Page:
Wednesday, April 06, 2005

Job prospects for Pagan scholars

I am speaking only of religious studies here, and I wish only to point out that a PhD (or terminal master's degree) with an emphasis on Pagan Studies is a poor bet in the academic job market at the present time.

Every year, following the annual meeting, the American Academy of Religion publishes a list of academic positions for which interviews were conducted at the annual meeting, as well as the number of candidates who interviewed for each opening. The top fields and number of positions in each:

New Testament (12), South Asian religions (10), Asian religions (10), Islam (9), Hebrew bible (9), Other (9), Catholic theology (8), History of Christianity/Church history (7).

There are several dozen other categories with somewhere between 6 and 0 openings this year--54 categories in all. "Asian religions" had jumped a lot from 2003; and "Islam," of course, climbed after 11 September 2001. There were no openings in 2004 and 2003 in "new religious movements" and just one in 2003 in "women's studies in religion."

Candidates need multiple arrows in their quivers. As for me, now you know why I teach in the English Department.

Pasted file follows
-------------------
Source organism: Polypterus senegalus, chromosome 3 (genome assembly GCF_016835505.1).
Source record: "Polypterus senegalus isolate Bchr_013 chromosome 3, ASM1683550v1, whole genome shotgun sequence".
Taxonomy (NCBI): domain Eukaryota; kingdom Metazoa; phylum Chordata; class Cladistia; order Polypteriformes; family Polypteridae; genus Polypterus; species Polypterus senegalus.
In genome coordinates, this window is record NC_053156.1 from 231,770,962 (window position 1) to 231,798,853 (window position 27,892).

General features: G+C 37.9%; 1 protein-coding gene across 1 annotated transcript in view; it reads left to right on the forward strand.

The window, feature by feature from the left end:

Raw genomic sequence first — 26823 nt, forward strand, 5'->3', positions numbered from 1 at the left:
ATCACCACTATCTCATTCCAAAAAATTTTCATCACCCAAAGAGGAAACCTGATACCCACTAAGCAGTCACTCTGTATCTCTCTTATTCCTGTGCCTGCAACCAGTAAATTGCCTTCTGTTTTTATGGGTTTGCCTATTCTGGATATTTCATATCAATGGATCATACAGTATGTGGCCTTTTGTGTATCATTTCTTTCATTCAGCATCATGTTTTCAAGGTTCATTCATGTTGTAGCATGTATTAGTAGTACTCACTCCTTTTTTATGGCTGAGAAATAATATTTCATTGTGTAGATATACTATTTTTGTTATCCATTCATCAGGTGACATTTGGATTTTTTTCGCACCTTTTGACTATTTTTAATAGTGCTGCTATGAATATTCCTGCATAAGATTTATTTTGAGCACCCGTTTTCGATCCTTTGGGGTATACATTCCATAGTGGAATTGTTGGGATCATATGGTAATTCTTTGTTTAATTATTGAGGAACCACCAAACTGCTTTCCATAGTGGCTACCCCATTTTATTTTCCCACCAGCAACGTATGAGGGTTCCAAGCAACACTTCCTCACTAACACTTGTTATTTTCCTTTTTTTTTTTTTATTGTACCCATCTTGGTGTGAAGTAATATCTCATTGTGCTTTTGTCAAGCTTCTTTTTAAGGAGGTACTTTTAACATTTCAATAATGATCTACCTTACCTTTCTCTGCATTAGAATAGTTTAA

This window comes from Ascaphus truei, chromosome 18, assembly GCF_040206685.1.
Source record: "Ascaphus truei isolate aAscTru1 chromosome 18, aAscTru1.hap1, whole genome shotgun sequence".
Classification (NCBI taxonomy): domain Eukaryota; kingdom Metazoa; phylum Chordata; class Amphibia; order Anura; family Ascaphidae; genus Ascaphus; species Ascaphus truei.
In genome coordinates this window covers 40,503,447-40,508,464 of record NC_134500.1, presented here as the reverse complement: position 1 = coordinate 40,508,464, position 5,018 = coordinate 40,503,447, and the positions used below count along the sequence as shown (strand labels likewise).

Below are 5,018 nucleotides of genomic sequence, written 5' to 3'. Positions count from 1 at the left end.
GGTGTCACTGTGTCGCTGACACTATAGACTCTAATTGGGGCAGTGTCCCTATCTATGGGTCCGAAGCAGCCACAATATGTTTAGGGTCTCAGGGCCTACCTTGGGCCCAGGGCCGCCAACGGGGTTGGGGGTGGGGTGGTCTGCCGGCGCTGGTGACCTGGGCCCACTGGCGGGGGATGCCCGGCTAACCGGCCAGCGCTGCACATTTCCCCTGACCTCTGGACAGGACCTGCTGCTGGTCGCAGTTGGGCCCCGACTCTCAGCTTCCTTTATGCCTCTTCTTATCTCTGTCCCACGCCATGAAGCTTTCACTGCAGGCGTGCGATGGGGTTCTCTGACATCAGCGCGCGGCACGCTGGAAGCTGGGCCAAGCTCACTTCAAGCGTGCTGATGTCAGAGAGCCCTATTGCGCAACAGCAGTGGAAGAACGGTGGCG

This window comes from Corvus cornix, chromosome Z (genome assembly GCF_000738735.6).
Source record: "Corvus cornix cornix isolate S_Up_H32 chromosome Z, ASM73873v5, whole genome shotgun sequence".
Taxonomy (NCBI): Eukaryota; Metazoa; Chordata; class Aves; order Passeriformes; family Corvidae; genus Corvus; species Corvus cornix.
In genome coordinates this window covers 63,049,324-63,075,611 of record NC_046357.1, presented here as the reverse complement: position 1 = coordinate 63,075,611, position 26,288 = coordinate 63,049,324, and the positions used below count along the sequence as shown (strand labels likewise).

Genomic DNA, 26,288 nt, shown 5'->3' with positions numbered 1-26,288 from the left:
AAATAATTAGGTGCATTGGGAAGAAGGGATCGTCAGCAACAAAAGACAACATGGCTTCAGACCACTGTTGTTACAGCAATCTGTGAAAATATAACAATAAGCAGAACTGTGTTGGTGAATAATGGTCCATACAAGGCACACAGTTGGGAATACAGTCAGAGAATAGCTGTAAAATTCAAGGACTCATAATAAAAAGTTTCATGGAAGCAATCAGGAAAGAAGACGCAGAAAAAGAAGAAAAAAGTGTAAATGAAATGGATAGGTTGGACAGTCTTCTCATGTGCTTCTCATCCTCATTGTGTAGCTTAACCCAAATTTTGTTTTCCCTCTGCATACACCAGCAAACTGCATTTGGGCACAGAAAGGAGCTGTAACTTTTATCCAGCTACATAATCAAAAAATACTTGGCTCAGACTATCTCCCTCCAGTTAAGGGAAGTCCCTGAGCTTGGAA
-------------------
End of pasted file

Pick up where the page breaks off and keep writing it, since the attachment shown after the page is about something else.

Anonymous lee said...

As you wisely point out, I concur that the trick is to have lots of arrows in the quiver. And that a decent program and advisor shouldn't let you out the door without them, even while allowing (or in my case encouraging) non-traditional work in areas like Pagan Studies and the like. For my own part, and for the time being, I seem to be finding enough local part-time work as a generalist teaching the dreaded "World Religions." But the proof, of course, will be in the pudding in next year or so, when I start casting my nets for that mythical tenure track gig. There are also examples like Sarah Pike, who have similarly well-armed quivers, and seem to be making a decent go at it. So, while I agree that you're not likely to get an appointment in "Pagan Studies," careers can be carved out if one goes at it realistically.

Lee (now "qibitum" at livejournal)

11:17 AM  
Blogger Chas S. Clifton said...


You make good points. I should add some too:

1. Positions for which candidates are interviewed at large conferences are usually full-time, tenure-track positions, but . . .

2. Some tenure-track positions are filled through seaches and interviews on campus also.

3. Right now, I see Pagan Studies classes frequently taught by part-time (adjunct) faculty rather than full-time tenured faculty.

Sarah Pike, however, is a good example of a tenured professor who is serving as a generalist in the undergraduate classroom but publishing in Pagan Studies.

12:25 PM  

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